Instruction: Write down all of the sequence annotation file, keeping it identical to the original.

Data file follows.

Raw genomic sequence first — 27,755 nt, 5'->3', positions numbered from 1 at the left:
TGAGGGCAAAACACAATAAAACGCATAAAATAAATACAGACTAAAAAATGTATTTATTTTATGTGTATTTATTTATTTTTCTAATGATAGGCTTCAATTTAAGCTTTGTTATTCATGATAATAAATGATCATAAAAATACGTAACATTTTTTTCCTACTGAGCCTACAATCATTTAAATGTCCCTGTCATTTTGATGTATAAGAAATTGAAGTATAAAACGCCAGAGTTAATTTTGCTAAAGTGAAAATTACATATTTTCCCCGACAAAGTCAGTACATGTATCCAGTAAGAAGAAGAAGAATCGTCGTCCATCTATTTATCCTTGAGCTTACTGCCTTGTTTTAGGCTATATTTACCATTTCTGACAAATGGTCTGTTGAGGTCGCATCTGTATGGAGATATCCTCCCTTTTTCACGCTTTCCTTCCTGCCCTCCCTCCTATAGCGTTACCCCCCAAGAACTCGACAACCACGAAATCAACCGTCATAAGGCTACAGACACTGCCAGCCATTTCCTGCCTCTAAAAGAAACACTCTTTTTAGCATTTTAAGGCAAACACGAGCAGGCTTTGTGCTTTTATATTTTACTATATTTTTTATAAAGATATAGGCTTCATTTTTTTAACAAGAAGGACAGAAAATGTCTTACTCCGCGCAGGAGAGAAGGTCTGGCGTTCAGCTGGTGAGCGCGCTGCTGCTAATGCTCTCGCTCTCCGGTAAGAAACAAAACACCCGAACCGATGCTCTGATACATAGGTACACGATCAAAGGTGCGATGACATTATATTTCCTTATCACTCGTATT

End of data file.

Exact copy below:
Raw genomic sequence first — 27,755 nt, 5'->3', positions numbered from 1 at the left:
TGAGGGCAAAACACAATAAAACGCATAAAATAAATACAGACTAAAAAATGTATTTATTTTATGTGTATTTATTTATTTTTCTAATGATAGGCTTCAATTTAAGCTTTGTTATTCATGATAATAAATGATCATAAAAATACGTAACATTTTTTTCCTACTGAGCCTACAATCATTTAAATGTCCCTGTCATTTTGATGTATAAGAAATTGAAGTATAAAACGCCAGAGTTAATTTTGCTAAAGTGAAAATTACATATTTTCCCCGACAAAGTCAGTACATGTATCCAGTAAGAAGAAGAAGAATCGTCGTCCATCTATTTATCCTTGAGCTTACTGCCTTGTTTTAGGCTATATTTACCATTTCTGACAAATGGTCTGTTGAGGTCGCATCTGTATGGAGATATCCTCCCTTTTTCACGCTTTCCTTCCTGCCCTCCCTCCTATAGCGTTACCCCCCAAGAACTCGACAACCACGAAATCAACCGTCATAAGGCTACAGACACTGCCAGCCATTTCCTGCCTCTAAAAGAAACACTCTTTTTAGCATTTTAAGGCAAACACGAGCAGGCTTTGTGCTTTTATATTTTACTATATTTTTTATAAAGATATAGGCTTCATTTTTTTAACAAGAAGGACAGAAAATGTCTTACTCCGCGCAGGAGAGAAGGTCTGGCGTTCAGCTGGTGAGCGCGCTGCTGCTAATGCTCTCGCTCTCCGGTAAGAAACAAAACACCCGAACCGATGCTCTGATACATAGGTACACGATCAAAGGTGCGATGACATTATATTTCCTTATCACTCGTATT